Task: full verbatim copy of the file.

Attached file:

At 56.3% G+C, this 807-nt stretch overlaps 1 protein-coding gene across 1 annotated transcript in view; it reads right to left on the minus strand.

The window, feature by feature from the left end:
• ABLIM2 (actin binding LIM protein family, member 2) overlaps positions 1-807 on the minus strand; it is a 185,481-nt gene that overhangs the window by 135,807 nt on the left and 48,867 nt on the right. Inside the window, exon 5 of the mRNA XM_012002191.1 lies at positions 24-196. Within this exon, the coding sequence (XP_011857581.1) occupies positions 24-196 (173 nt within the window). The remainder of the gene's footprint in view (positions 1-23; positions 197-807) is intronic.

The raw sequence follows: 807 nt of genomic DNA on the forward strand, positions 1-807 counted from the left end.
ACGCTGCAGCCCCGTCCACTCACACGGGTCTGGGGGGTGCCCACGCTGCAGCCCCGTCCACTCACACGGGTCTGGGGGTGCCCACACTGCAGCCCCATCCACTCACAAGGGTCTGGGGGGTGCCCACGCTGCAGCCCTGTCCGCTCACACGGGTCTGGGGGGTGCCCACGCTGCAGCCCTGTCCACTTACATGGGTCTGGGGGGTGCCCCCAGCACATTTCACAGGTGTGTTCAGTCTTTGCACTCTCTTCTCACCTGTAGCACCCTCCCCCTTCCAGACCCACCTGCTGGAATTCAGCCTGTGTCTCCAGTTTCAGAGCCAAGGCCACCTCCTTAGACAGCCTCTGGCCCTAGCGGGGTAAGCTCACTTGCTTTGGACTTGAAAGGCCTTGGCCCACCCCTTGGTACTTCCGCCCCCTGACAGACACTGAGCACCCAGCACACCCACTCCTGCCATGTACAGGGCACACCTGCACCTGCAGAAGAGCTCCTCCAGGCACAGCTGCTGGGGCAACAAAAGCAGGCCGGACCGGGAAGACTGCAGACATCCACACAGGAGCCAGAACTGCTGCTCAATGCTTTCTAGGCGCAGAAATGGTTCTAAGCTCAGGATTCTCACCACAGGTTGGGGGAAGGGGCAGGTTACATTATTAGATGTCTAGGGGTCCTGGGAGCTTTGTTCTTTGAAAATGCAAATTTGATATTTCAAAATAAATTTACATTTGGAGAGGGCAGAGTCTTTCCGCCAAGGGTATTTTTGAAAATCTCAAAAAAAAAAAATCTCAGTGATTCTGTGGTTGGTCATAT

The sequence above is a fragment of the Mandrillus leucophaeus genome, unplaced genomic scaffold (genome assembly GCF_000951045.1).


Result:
At 56.3% G+C, this 807-nt stretch overlaps 1 protein-coding gene across 1 annotated transcript in view; it reads right to left on the minus strand.

The window, feature by feature from the left end:
• ABLIM2 (actin binding LIM protein family, member 2) overlaps positions 1-807 on the minus strand; it is a 185,481-nt gene that overhangs the window by 135,807 nt on the left and 48,867 nt on the right. Inside the window, exon 5 of the mRNA XM_012002191.1 lies at positions 24-196. Within this exon, the coding sequence (XP_011857581.1) occupies positions 24-196 (173 nt within the window). The remainder of the gene's footprint in view (positions 1-23; positions 197-807) is intronic.

The raw sequence follows: 807 nt of genomic DNA on the forward strand, positions 1-807 counted from the left end.
ACGCTGCAGCCCCGTCCACTCACACGGGTCTGGGGGGTGCCCACGCTGCAGCCCCGTCCACTCACACGGGTCTGGGGGTGCCCACACTGCAGCCCCATCCACTCACAAGGGTCTGGGGGGTGCCCACGCTGCAGCCCTGTCCGCTCACACGGGTCTGGGGGGTGCCCACGCTGCAGCCCTGTCCACTTACATGGGTCTGGGGGGTGCCCCCAGCACATTTCACAGGTGTGTTCAGTCTTTGCACTCTCTTCTCACCTGTAGCACCCTCCCCCTTCCAGACCCACCTGCTGGAATTCAGCCTGTGTCTCCAGTTTCAGAGCCAAGGCCACCTCCTTAGACAGCCTCTGGCCCTAGCGGGGTAAGCTCACTTGCTTTGGACTTGAAAGGCCTTGGCCCACCCCTTGGTACTTCCGCCCCCTGACAGACACTGAGCACCCAGCACACCCACTCCTGCCATGTACAGGGCACACCTGCACCTGCAGAAGAGCTCCTCCAGGCACAGCTGCTGGGGCAACAAAAGCAGGCCGGACCGGGAAGACTGCAGACATCCACACAGGAGCCAGAACTGCTGCTCAATGCTTTCTAGGCGCAGAAATGGTTCTAAGCTCAGGATTCTCACCACAGGTTGGGGGAAGGGGCAGGTTACATTATTAGATGTCTAGGGGTCCTGGGAGCTTTGTTCTTTGAAAATGCAAATTTGATATTTCAAAATAAATTTACATTTGGAGAGGGCAGAGTCTTTCCGCCAAGGGTATTTTTGAAAATCTCAAAAAAAAAAAATCTCAGTGATTCTGTGGTTGGTCATAT

The sequence above is a fragment of the Mandrillus leucophaeus genome, unplaced genomic scaffold (genome assembly GCF_000951045.1).